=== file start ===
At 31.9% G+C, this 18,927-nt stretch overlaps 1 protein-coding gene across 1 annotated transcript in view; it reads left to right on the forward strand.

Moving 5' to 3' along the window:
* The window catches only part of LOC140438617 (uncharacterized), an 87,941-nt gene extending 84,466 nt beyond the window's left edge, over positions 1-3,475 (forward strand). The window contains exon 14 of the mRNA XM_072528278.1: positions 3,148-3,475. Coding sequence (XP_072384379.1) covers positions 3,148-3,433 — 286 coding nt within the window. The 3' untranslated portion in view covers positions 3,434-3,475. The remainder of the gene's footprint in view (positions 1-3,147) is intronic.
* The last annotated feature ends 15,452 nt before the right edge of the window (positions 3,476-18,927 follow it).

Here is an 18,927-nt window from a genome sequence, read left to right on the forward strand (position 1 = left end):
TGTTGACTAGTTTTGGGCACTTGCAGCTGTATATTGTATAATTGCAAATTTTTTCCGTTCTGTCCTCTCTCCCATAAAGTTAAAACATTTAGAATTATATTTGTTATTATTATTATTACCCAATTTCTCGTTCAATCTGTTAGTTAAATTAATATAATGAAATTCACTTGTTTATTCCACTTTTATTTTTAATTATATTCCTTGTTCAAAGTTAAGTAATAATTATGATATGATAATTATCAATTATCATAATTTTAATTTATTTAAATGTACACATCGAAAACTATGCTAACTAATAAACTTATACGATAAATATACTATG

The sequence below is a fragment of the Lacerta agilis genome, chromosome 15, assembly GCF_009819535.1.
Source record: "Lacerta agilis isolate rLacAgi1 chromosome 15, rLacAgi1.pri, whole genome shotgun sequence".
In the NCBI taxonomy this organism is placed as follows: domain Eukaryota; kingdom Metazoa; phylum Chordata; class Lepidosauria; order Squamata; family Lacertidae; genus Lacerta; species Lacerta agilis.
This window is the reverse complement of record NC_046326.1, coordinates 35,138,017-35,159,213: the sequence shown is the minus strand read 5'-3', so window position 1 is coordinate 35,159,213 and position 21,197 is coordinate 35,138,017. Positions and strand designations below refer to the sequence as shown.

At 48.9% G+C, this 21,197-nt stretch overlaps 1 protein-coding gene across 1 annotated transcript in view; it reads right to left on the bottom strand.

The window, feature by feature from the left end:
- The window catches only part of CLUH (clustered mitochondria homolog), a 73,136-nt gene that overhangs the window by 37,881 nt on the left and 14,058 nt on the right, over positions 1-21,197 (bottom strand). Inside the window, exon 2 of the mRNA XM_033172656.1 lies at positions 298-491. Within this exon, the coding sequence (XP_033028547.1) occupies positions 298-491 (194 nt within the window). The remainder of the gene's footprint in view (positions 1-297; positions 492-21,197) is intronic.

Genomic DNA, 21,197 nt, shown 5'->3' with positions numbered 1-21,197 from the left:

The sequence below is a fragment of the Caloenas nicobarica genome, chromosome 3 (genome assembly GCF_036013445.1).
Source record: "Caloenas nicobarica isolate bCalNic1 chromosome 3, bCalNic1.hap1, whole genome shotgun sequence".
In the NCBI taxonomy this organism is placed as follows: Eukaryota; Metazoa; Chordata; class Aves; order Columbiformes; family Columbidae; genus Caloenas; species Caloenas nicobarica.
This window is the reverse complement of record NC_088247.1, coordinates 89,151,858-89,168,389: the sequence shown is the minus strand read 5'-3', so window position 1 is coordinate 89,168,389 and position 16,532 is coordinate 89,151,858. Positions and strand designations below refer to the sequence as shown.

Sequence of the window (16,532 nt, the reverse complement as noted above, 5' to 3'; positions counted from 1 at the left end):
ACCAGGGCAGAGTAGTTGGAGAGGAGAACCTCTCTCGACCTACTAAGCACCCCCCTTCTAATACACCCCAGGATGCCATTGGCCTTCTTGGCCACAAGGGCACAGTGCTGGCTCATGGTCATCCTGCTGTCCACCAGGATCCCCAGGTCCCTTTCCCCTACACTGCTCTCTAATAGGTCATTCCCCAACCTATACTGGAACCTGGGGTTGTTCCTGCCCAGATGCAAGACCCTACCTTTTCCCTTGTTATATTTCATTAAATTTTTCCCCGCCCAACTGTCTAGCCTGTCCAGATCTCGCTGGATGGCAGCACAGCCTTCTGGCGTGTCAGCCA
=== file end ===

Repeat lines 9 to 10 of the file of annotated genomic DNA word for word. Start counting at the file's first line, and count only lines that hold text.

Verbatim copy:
In the NCBI taxonomy this organism is placed as follows: domain Eukaryota; kingdom Metazoa; phylum Chordata; class Lepidosauria; order Squamata; family Lacertidae; genus Lacerta; species Lacerta agilis.
This window is the reverse complement of record NC_046326.1, coordinates 35,138,017-35,159,213: the sequence shown is the minus strand read 5'-3', so window position 1 is coordinate 35,159,213 and position 21,197 is coordinate 35,138,017. Positions and strand designations below refer to the sequence as shown.